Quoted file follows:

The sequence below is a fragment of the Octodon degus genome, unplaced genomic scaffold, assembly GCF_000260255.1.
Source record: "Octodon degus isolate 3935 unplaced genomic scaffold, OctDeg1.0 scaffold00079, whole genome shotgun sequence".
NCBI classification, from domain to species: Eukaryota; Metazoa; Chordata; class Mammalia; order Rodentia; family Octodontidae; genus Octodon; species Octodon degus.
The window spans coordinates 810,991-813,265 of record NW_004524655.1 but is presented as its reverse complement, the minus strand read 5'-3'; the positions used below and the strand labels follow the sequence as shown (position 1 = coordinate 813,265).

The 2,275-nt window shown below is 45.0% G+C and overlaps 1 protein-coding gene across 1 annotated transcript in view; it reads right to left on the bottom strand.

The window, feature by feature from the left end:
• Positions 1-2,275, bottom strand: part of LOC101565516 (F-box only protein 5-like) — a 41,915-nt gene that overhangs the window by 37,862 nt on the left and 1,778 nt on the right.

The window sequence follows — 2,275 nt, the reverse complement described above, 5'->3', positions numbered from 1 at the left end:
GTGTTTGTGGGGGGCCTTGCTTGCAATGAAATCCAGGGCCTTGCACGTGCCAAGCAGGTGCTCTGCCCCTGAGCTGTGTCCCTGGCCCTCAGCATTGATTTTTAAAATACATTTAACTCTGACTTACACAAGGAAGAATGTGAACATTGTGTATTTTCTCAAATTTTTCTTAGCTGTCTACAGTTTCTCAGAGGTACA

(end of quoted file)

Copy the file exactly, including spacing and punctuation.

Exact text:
The sequence below is a fragment of the Octodon degus genome, unplaced genomic scaffold, assembly GCF_000260255.1.
Source record: "Octodon degus isolate 3935 unplaced genomic scaffold, OctDeg1.0 scaffold00079, whole genome shotgun sequence".
NCBI classification, from domain to species: Eukaryota; Metazoa; Chordata; class Mammalia; order Rodentia; family Octodontidae; genus Octodon; species Octodon degus.
The window spans coordinates 810,991-813,265 of record NW_004524655.1 but is presented as its reverse complement, the minus strand read 5'-3'; the positions used below and the strand labels follow the sequence as shown (position 1 = coordinate 813,265).

The 2,275-nt window shown below is 45.0% G+C and overlaps 1 protein-coding gene across 1 annotated transcript in view; it reads right to left on the bottom strand.

The window, feature by feature from the left end:
• Positions 1-2,275, bottom strand: part of LOC101565516 (F-box only protein 5-like) — a 41,915-nt gene that overhangs the window by 37,862 nt on the left and 1,778 nt on the right.

The window sequence follows — 2,275 nt, the reverse complement described above, 5'->3', positions numbered from 1 at the left end:
GTGTTTGTGGGGGGCCTTGCTTGCAATGAAATCCAGGGCCTTGCACGTGCCAAGCAGGTGCTCTGCCCCTGAGCTGTGTCCCTGGCCCTCAGCATTGATTTTTAAAATACATTTAACTCTGACTTACACAAGGAAGAATGTGAACATTGTGTATTTTCTCAAATTTTTCTTAGCTGTCTACAGTTTCTCAGAGGTACA